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Kiribati


International Religious Freedom Report 2008
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The Constitution provides for freedom of religion, and other laws and policies contributed to the generally free practice of religion.

The Government generally respected religious freedom in practice. There was no change in the status of respect for religious freedom by the Government during the period covered by this report.

There were isolated reports of societal abuses or discrimination based on religious affiliation, belief, or practice.

The U.S. Government discusses religious freedom with the Government as part of its overall policy to promote human rights.

Section I. Religious Demography

The country is an archipelago with an area of 265 square miles and a population of 92,500. Missionaries introduced Christianity into the area in the mid-19th century. According to 2005 government statistics, major religious groups include the Roman Catholic Church, 55 percent; Kiribati Protestant Church, 36 percent; Church of Jesus Christ of Latter-day Saints (Mormons), 3 percent; the Baha'i Faith, 2 percent; and the Seventh-day Adventists, 2 percent. Several of the smaller Christian churches claim to have higher numbers of adherents, but there is no independent confirmation. Persons with no religious affiliation account for less than 1 percent of the population. Members of the Catholic Church are concentrated in the northern islands, while Protestants are the majority in the southern islands.

Section II. Status of Religious Freedom

Legal/Policy Framework

The Constitution provides for freedom of religion, and other laws and policies contributed to the generally free practice of religion. The law at all levels protects this right in full against abuse, either by governmental or private actors.

There is no state religion. The Government does not favor a particular religious group.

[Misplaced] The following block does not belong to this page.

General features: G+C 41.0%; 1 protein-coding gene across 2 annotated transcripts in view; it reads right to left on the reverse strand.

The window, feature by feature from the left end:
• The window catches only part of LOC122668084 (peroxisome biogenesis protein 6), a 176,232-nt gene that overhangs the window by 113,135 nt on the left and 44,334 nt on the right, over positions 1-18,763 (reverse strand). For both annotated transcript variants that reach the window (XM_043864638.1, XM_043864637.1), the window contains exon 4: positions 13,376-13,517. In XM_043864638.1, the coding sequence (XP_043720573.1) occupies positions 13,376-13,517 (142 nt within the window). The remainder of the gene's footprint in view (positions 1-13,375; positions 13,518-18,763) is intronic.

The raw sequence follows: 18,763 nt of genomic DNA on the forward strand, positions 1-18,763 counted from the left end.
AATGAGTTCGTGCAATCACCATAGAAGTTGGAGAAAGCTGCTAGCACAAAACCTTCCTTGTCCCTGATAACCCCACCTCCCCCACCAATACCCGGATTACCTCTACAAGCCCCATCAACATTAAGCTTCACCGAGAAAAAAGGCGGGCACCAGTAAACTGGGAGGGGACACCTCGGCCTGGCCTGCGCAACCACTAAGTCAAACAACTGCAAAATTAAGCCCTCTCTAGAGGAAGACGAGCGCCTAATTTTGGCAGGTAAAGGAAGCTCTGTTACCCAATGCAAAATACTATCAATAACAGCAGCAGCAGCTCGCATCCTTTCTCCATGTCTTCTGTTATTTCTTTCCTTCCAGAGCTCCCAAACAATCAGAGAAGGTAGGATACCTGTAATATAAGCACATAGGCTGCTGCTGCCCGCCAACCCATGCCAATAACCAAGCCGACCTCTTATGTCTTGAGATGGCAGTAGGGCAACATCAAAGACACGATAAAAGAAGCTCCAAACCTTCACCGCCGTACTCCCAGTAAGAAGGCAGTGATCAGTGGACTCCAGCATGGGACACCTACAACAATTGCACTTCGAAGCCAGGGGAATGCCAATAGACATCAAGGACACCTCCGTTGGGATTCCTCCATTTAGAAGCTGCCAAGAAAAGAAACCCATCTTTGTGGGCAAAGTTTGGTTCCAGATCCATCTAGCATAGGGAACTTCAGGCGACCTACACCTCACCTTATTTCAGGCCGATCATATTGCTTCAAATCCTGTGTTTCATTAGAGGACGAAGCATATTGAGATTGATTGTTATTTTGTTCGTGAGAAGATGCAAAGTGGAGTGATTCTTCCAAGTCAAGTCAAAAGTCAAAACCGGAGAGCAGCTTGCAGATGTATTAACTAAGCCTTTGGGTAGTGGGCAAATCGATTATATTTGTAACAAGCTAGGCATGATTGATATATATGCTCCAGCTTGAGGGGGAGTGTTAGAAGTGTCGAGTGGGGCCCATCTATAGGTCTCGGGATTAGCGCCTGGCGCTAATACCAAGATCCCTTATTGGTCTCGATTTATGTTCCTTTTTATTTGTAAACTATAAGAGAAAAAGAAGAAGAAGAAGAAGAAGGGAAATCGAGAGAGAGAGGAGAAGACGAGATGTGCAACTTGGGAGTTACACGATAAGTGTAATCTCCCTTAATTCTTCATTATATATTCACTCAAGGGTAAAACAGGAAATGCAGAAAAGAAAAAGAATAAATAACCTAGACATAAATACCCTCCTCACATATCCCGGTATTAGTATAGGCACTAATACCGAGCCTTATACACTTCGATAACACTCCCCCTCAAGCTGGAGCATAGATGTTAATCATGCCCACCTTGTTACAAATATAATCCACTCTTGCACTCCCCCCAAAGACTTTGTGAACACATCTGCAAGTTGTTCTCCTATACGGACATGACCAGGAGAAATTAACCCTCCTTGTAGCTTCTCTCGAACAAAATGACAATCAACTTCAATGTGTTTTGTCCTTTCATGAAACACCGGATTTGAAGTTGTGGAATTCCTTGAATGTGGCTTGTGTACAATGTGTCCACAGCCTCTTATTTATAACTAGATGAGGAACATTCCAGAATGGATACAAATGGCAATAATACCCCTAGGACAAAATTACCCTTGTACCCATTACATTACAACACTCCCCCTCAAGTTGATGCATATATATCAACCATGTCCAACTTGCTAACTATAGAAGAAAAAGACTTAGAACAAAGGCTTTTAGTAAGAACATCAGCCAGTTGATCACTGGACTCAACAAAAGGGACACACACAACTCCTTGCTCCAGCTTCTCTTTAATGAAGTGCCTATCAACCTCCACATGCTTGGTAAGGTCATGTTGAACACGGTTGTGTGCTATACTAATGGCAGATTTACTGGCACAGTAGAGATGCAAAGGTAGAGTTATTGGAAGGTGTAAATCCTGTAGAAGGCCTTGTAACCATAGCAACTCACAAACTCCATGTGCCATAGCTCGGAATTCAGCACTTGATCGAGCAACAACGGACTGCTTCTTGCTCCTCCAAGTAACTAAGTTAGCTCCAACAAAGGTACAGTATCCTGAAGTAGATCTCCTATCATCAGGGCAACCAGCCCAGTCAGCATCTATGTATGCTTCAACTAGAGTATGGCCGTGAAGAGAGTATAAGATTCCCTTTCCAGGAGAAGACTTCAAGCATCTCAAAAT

The Government observes Christmas, Easter, and National Gospel Day as official holidays.

Although the law requires that a religious organization must be able to claim a certain percentage of the population as members before it may be registered, there are no consequences for not registering. The Mormon Church, which is not registered, was able to perform marriages, own property, and operate schools and churches with no interference from the Government.

Missionaries are present and operate freely.

Restrictions on Religious Freedom

The Government generally respected religious freedom in practice. Government policy and practice contributed to the generally free practice of religion. There was no change in the status of respect for religious freedom by the authorities during the period covered by this report.

There were no reports of religious prisoners or detainees in the country.

Forced Religious Conversion

There were no reports of forced religious conversion, including of minor U.S. citizens who had been abducted or illegally removed from the United States, or of the refusal to allow such citizens to be returned to the United States.

Section III. Societal Abuses and Discrimination

There were isolated reports of societal abuses or discrimination based on religious affiliation, belief, or practice.

Religious groups generally praised the Government for its role in protecting religious freedom. There were isolated problems for religious groups viewed as outside the mainstream desiring to establish churches in some villages and on outer islands. In a few cases, traditional leaders such as chiefs prevented groups from proselytizing or holding meetings. Not wanting to invite conflict, some non-mainstream groups did not attempt to proselytize in unwelcoming villages.

Nonreligious persons, who constitute a very small minority, did not suffer discrimination. Most governmental and social functions begin and end with an interdenominational Christian prayer delivered by an ordained minister or other church official.

Section IV. U.S. Government Policy

The U.S. Government discusses religious freedom with the Government as part of its overall policy to promote human rights.



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